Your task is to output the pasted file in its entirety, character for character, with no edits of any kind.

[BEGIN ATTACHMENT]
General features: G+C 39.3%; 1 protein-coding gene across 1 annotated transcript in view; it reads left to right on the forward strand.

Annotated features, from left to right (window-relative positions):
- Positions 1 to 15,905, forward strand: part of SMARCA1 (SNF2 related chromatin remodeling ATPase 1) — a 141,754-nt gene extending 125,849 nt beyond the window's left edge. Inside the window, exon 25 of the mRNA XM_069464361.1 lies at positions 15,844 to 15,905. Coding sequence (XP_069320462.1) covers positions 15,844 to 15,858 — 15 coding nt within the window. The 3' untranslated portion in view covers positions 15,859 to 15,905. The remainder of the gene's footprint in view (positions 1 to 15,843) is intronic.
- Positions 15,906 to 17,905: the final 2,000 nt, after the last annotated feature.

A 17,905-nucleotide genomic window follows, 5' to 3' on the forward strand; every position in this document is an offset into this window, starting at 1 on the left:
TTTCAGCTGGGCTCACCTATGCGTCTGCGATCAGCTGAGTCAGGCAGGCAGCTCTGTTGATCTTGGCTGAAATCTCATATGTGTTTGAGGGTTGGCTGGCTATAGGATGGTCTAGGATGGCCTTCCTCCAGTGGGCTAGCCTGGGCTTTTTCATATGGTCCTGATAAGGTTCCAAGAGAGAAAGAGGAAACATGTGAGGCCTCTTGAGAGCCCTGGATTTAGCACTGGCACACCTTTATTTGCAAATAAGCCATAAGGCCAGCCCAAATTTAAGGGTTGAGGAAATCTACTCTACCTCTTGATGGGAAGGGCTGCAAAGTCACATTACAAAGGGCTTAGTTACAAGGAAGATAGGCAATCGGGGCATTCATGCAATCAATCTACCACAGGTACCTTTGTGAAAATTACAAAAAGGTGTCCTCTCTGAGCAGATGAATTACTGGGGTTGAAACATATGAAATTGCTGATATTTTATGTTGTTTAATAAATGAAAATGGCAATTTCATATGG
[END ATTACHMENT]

General features: G+C 39.3%; 1 protein-coding gene across 1 annotated transcript in view; it reads left to right on the forward strand.

Annotated features, from left to right (window-relative positions):
- Positions 1 to 15,905, forward strand: part of SMARCA1 (SNF2 related chromatin remodeling ATPase 1) — a 141,754-nt gene extending 125,849 nt beyond the window's left edge. Inside the window, exon 25 of the mRNA XM_069464361.1 lies at positions 15,844 to 15,905. Coding sequence (XP_069320462.1) covers positions 15,844 to 15,858 — 15 coding nt within the window. The 3' untranslated portion in view covers positions 15,859 to 15,905. The remainder of the gene's footprint in view (positions 1 to 15,843) is intronic.
- Positions 15,906 to 17,905: the final 2,000 nt, after the last annotated feature.

A 17,905-nucleotide genomic window follows, 5' to 3' on the forward strand; every position in this document is an offset into this window, starting at 1 on the left:
TTTCAGCTGGGCTCACCTATGCGTCTGCGATCAGCTGAGTCAGGCAGGCAGCTCTGTTGATCTTGGCTGAAATCTCATATGTGTTTGAGGGTTGGCTGGCTATAGGATGGTCTAGGATGGCCTTCCTCCAGTGGGCTAGCCTGGGCTTTTTCATATGGTCCTGATAAGGTTCCAAGAGAGAAAGAGGAAACATGTGAGGCCTCTTGAGAGCCCTGGATTTAGCACTGGCACACCTTTATTTGCAAATAAGCCATAAGGCCAGCCCAAATTTAAGGGTTGAGGAAATCTACTCTACCTCTTGATGGGAAGGGCTGCAAAGTCACATTACAAAGGGCTTAGTTACAAGGAAGATAGGCAATCGGGGCATTCATGCAATCAATCTACCACAGGTACCTTTGTGAAAATTACAAAAAGGTGTCCTCTCTGAGCAGATGAATTACTGGGGTTGAAACATATGAAATTGCTGATATTTTATGTTGTTTAATAAATGAAAATGGCAATTTCATATGG